It says that “Prehistoric variations in lake levels have exceeded by as much as a factor of 2 (that is, more than 3 meters) the 1.6-meter fluctuation that spanned the 1964 low level and the 1985-87 high level.”
And, as anyone who’s ever lived near the Great Lakes knows, the lakes themselves were formed in the wake a massive change in the earth’s climate — when the glaciers receded at the end of the Ice Age roughly 14,000 years ago.
So if the lakes’ huge fluctuations in the past weren’t caused by mankind’s burning fossil fuels, why are scientists so convinced that the far more minor changes happening today are?
The reason is simple. Climate scientists can blame anything they want on global warming. The climate models are imprecise enough that no matter what is happening they can point to it as proof that man-made climate change is happening. Too much rain, too little rain, bitterly cold winters, mild winters, more snow, less snow, rising water levels, falling water levels — they can attribute “climate change” as a cause of it all.
But if nothing can disprove a theory, and every event, no matter how contradictory, is proof that the theory is valid, is that really science? Sounds more like a religion to us.
— Written by John Merline
Venomous copperhead snake bites man in N.J.
A Passaic County man was bitten by a venomous snake Saturday night, officials said.
Police and local animal control responded to a call of a Paterson man who suffered a bite from a copperhead snake on Saturday night, an animal control official said.
The man was bitten on his index finger and transported to St. Joseph’s Medical Center for treatment.
The Paterson man is expected to recover, the animal control official said. Because the snake was small, it did not produce a lot of venom, he said.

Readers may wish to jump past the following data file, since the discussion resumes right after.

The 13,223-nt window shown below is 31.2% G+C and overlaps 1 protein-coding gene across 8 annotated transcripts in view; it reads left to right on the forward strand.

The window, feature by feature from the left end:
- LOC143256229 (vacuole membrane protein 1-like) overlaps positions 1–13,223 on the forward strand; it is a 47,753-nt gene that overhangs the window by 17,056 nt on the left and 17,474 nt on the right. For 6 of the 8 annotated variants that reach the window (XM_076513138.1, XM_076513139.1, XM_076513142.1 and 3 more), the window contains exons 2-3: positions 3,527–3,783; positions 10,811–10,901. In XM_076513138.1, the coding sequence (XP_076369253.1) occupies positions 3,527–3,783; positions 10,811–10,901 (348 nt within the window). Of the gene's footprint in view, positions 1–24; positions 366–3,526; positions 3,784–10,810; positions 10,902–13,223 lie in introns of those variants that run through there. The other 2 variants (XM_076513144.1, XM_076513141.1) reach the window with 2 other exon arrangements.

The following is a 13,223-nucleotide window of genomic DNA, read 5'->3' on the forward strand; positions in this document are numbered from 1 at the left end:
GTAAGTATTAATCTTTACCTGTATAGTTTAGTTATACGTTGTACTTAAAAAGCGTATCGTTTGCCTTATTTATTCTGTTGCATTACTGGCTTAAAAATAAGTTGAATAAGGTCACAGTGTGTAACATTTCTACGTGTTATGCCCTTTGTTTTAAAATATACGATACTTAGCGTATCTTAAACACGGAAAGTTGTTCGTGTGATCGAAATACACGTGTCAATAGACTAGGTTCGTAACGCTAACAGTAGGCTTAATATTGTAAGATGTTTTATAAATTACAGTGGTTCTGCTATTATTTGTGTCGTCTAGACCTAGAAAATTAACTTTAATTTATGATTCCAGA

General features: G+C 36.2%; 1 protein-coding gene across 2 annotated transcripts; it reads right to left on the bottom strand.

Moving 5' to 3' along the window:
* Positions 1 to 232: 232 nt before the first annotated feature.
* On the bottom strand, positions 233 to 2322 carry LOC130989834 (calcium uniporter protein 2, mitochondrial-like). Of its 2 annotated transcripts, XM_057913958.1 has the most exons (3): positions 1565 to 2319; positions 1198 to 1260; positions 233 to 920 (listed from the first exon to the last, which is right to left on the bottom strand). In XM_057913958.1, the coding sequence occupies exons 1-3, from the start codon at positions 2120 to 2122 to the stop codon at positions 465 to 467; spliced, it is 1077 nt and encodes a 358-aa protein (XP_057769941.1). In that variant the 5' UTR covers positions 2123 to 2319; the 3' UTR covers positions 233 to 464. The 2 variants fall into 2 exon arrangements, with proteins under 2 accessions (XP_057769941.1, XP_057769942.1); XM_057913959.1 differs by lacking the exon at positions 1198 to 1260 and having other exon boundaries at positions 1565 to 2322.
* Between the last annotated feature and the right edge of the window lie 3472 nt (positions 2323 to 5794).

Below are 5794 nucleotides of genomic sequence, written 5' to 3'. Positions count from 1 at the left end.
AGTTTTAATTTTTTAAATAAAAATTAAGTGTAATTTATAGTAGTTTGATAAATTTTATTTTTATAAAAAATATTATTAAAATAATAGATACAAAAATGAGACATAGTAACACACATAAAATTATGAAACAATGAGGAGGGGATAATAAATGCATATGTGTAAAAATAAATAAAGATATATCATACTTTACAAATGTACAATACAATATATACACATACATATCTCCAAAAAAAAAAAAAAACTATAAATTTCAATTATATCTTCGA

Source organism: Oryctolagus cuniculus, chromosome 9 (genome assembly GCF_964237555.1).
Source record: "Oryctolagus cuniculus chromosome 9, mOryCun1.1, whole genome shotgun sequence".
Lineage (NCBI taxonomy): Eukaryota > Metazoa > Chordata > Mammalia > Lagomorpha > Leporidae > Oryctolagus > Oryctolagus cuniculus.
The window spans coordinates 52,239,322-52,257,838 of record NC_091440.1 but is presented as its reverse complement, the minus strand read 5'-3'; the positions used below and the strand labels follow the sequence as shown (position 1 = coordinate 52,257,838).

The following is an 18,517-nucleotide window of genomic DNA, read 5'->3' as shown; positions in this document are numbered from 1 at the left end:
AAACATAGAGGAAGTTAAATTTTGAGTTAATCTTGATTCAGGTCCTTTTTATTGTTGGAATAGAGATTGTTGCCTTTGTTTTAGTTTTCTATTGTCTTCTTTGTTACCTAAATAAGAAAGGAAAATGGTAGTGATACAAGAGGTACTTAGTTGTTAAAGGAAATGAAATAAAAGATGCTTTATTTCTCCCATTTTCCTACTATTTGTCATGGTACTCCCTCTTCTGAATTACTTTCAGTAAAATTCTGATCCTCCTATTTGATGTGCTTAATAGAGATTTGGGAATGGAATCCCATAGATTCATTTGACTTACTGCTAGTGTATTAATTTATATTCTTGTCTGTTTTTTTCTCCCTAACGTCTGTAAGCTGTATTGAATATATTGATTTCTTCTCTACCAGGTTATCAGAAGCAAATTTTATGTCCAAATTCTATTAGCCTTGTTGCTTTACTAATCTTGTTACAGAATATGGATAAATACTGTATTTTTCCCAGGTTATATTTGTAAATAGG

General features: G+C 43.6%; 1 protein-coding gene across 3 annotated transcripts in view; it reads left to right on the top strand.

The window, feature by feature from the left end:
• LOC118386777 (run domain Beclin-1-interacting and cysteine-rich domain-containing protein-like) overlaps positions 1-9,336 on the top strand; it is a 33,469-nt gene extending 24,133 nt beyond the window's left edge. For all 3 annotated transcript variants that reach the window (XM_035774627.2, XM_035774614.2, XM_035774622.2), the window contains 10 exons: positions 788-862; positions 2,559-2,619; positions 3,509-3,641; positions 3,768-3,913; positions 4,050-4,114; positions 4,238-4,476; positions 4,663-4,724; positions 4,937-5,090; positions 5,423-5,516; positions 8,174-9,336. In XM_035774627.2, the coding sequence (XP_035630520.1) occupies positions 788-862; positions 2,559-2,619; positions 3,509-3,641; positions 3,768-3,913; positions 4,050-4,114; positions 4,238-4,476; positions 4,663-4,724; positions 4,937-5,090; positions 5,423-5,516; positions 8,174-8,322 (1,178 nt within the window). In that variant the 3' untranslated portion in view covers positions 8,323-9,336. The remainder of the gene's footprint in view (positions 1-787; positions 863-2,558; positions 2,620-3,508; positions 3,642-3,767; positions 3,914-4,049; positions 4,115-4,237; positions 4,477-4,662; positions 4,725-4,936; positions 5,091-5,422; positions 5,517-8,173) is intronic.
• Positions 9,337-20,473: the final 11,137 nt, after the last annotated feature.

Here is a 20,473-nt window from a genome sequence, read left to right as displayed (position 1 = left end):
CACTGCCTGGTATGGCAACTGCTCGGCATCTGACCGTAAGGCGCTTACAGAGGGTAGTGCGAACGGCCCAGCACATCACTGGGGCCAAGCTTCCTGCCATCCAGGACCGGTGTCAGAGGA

It is unclear if the man owned the snake, but animal control officials believe it may have come from a nearby river and was not a pet.
Phillies-obsessed hacker with white supremacist past nearly died from cobra bite in his snake and spider horror house
Six months after a man nearly died from a bite by his pet cobra, state wildlife officials have released the skin-crawling details of his Vineland horror home, a creepy den with more than a dozen cobras, pythons, tarantulas and mysteriously barricaded doors.
Copperhead snakes are extremely rare in Paterson, and it has been reported to the state Department of Environmental Protection Division of Fish & Wildlife.
According to the DEP, the copperhead snake is limited to northern parts of New Jersey and a few isolated, hilly areas of Hunterdon and Somerset counties. However, it’s one of New Jersey’s least common snakes -- residents have a greater chance of being struck by lightning than being bitten by these snakes.
Jersey Outlaw Garvey Racing Returns
Photo by: Jersey Outlaw Racing AssociationSpeed garvey racing is a local tradition and it returns to Tuckerton and Parkertown this summer.
After three years of quiet because of a lack of insurance coverage, the Jersey Outlaw Racing Association has been able to secure sponsors and two venues for a full summer schedule of boat racing off Little Egg Harbor and Tuckerton.
The racing schedule starts in Tuckerton off South Green Street Park on Sunday, July 7 from noon to 3:30 p,m. Parkertown Docks at the end of Dock Road in Little Egg Harbor is the site for racing on July 21.
The Sunday schedule continues through the summer: July 28 at Tuckerton, Aug. 4 at Parkertown, Aug. 18 at Tuckerton, Aug. 25 at Parkertown, and Sept. 1 also in Parkertown. The championship race is Sept. 8 at Tuckerton with a rain date of Sept. 15. All races are subject to weather conditions with starts at noon.
Boat owners who want to register their craft for the races must participate in a boat inspection held on Sunday, June 16 from 11 a.m. to 3 p.m. at Parkertown docks.The registration and inspection are done by the engine committee of the Jersey Outlaw Racing Association.
Garvey races have a rich history in the Barnegat Bay area. The garvey is a traditional wooden work boat for baymen. In 1953, the community-minded baymen started a 4th of July race to raise money for local fire companies.
Over the years the fiberglass speed garvey was developed. There are no purses or prize money offered in the races; the owners race for the pure joy of it. The events are free to spectators.
On July 7, for the start of the season, Tuckerton Mayor Susan Marshall will be the grand marshal and will announce the “hot laps.”
The Berkeley Dive Team will sell 50/50 tickets and local businesses have also donated gifts for a chance auction. Go to the Jersey Outlaw racing Association Facebook page for more information. To be a sponsor or to donate gift cards, contact Paul Hulse at firstname.lastname@example.org. —P.J.